Eric18 (#4,486)

@Josh Michtom@facebook But it sounds like you are also being a little simplistic. Connecticut has a long history of political corruption. And as I said earlier, it’s mismanagement of the money it actually gets from taxes is appalling. “Corporations” have nothing to do with that.

You also can’t deny that it taxes it’s citizens at a far higher rate than most states. Where do you think all those people would go if their jobs moved out of state? Connecticut would lose out on alot of sales, property, and income tax if those residents left. Good governance is something the state and Hartford are lacking in. Sadly, that’s what often happens in a one-party state.

@Eric18 You’re absolutely right that fiscal mismanagement is rampant at every level of government, along with fiscal provincialism: every damn town is fighting to pay less and get more and keep local control, and the result is duplication of services and a lack of innovative thinking.

I think you go far afield when you attribute this to a one-party state. First (and now we’re really getting off topic, but that’s probably why God gave us comments sections, right?), Connecticut is not a one-party state. There are no legal or structural barriers to Republican success here. The Republicans are just bad at winning elections. (Linda McMahon had more money than God and lost badly because she never bothered to develop a coherent and appealing message.) Second, corruption in this state is deep in the culture and is a trough at which Republicans and Democrats have fed in equal measure. Remember Governor Rowland? The convicted federal felon?

That aside, you make a good point that Connecticut needs the business and people that its corporations bring. But the cities are already suffering from an exodus of jobs and an exodus of middle-class residents, and the way people live, the choices they make, and the way the government reinforces those choices, exacerbate the lousy situation for the cities.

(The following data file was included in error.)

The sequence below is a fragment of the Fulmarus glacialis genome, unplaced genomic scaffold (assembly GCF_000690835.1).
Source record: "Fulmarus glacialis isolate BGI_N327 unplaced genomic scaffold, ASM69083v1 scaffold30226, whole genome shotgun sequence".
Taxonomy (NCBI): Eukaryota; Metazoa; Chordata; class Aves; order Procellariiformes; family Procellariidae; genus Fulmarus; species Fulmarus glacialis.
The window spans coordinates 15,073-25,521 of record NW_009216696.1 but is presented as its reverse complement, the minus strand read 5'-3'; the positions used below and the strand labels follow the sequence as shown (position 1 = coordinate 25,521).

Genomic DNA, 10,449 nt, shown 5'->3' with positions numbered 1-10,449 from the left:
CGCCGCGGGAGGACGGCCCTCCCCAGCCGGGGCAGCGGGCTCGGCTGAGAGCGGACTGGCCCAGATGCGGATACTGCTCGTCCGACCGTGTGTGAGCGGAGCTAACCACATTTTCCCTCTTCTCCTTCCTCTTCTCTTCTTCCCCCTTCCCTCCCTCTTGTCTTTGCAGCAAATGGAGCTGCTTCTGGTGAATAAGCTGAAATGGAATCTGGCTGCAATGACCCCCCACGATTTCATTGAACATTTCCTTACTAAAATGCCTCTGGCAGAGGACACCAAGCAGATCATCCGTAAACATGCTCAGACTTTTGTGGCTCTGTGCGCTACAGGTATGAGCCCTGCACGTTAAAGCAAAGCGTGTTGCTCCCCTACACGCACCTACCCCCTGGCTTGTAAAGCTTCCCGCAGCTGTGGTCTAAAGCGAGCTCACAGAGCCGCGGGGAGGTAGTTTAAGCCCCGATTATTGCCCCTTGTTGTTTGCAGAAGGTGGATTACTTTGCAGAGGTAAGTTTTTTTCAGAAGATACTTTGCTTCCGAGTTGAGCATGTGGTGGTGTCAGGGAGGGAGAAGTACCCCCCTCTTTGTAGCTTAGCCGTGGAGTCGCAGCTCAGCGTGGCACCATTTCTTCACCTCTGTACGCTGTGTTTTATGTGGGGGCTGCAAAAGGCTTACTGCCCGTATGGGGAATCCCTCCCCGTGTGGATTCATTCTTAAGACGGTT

Winter (#4,527)

We live in a city in a neighborhood we like very much. Our zoned school is terrible. I’m not sending my kid there. Especially because the kiddo is very much a follower. I think kids rise to the level of their peers. I know I did. I went to two completely different schools. One focused on academics and one very mediocre school. I was a much better kid at the good school, both in academics and behavior.

Oddly enough, we have excellent private schools in the city and we are going to send the kiddo to one of those. Financially, it’s all the same. We probably come out a little ahead staying in the city. If we move to the burbs we would pay higher taxes and have to take out a mortgage. These are way more expensive than the tuition.

dude (#5,879)

Ah, Hartford. Spent grades 5-9 living in E. Hartford, bartended/bounced in Hartford while attended college in New Britain, and married a girl from West Hartford whose parents we still visit there monthly. The n+1 article NAILED it, and your additional insights are spot-on, too. Sucks that a city that could seemingly have so much going for it is such a wasteland.

@dude See, I need to write something else about why Hartford actually ISN’T a wasteland, but it’s not finance-centered enough to be on this site or, well, interesting enough to be on any other. The fact is that Hartford has this marvelous art scene that is amazingly accessible. You go to cultural events and you can meet the artists, get involved, get connected to other people doing great stuff. Maybe most of it isn’t “world-class,” but it’s a ton of fun.

We moved to the area from another state and picked West Hartford just because of what we’d heard about the schools–and yeah, they’re amazing schools here in the burbs.

But this year I’ve had a chance to visit Hartford’s magnet schools: the two Jumoke schools and the CREC schools. I’ve gone into 8 middle schools (the wasteland of k-12 education). During my visits (3-5 visits per school, an hour or so each), I’ve seen that the CREC and Jumoke students are smart, eager to learn, and the teachers are involved and dedicated.

Anyway–my point: I would have had no problem sending my kids to those schools.

Hartford’s regular middle schools? Eh, I wasn’t as impressed. Then again, middle school.

Also–hi, Josh! Interesting article.